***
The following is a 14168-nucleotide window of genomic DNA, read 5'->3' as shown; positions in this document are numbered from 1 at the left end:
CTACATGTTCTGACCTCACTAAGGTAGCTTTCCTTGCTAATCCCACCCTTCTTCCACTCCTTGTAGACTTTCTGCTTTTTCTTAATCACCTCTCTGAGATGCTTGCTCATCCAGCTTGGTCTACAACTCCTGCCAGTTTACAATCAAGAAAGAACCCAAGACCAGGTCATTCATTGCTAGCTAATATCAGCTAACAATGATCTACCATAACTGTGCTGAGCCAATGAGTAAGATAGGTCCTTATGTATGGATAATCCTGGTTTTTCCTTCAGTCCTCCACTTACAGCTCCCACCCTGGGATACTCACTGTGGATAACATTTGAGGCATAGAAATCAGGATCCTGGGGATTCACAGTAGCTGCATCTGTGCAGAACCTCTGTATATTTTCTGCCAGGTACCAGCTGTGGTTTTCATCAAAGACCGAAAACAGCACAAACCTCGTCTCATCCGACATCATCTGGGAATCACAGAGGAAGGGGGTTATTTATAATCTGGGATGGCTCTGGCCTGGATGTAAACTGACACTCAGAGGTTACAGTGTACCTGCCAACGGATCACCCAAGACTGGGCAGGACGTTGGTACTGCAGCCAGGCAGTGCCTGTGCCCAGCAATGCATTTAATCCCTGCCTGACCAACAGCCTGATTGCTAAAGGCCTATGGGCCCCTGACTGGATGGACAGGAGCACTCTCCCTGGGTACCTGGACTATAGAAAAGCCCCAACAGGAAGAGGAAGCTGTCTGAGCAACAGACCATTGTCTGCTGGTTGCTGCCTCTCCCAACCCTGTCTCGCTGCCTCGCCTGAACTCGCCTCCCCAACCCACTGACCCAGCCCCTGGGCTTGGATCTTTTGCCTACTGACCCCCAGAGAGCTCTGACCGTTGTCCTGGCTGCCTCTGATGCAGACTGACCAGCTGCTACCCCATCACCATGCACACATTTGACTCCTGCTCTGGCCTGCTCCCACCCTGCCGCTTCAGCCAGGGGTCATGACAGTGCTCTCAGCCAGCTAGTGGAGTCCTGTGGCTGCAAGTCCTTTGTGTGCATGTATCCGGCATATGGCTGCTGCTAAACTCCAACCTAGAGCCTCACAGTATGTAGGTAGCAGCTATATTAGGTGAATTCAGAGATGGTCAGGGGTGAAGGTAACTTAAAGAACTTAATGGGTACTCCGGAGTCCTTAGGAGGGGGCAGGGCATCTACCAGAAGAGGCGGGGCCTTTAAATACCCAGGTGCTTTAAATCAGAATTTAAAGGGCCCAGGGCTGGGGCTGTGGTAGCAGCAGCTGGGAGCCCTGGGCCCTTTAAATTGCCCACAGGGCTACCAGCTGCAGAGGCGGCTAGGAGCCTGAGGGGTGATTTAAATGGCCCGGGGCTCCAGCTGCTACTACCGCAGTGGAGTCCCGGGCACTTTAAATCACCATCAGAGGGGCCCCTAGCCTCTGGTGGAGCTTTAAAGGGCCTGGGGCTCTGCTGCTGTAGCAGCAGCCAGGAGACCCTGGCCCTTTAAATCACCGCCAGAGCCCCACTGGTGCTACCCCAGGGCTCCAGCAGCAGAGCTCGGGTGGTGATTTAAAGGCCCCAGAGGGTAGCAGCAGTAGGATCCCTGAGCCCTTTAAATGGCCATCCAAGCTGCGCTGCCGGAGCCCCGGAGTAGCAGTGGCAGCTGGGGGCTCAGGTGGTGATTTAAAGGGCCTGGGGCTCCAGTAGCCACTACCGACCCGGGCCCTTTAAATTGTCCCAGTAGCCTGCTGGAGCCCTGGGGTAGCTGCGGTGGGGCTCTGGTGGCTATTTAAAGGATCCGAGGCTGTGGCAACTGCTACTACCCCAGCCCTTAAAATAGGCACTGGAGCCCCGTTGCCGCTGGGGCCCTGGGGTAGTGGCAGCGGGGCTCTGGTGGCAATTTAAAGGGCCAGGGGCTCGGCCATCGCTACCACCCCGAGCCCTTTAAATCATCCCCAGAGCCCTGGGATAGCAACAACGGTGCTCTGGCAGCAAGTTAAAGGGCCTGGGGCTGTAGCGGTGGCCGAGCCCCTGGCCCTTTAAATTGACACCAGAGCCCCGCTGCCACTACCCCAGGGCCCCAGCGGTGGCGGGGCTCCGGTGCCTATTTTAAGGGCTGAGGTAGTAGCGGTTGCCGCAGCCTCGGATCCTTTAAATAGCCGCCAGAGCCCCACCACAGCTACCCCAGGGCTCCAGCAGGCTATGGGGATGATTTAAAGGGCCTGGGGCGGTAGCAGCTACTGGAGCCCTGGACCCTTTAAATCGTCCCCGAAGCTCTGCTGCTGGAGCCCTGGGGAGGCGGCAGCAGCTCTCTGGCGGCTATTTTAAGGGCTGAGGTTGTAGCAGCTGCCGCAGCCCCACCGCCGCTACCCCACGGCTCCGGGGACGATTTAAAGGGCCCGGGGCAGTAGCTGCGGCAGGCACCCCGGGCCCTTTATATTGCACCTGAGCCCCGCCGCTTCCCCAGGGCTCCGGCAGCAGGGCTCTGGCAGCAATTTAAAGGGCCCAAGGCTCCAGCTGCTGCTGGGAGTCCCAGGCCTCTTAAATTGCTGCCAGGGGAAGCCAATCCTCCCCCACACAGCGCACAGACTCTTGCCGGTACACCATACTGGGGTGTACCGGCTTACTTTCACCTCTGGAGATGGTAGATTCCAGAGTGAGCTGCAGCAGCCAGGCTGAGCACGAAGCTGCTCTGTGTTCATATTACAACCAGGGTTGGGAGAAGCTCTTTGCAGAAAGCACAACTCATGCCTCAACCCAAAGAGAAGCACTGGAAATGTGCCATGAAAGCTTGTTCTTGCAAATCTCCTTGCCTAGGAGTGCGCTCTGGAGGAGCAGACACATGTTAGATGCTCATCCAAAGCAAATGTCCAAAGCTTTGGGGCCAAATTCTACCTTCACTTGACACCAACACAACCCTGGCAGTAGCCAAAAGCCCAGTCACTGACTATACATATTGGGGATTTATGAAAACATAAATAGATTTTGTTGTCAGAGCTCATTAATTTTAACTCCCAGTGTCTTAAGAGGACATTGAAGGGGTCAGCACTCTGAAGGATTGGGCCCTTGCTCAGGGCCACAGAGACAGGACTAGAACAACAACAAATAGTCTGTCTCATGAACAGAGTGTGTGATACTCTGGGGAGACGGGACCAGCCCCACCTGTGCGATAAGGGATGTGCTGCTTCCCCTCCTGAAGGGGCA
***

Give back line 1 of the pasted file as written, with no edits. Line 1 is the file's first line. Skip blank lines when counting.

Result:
The following is a 14168-nucleotide window of genomic DNA, read 5'->3' as shown; positions in this document are numbered from 1 at the left end: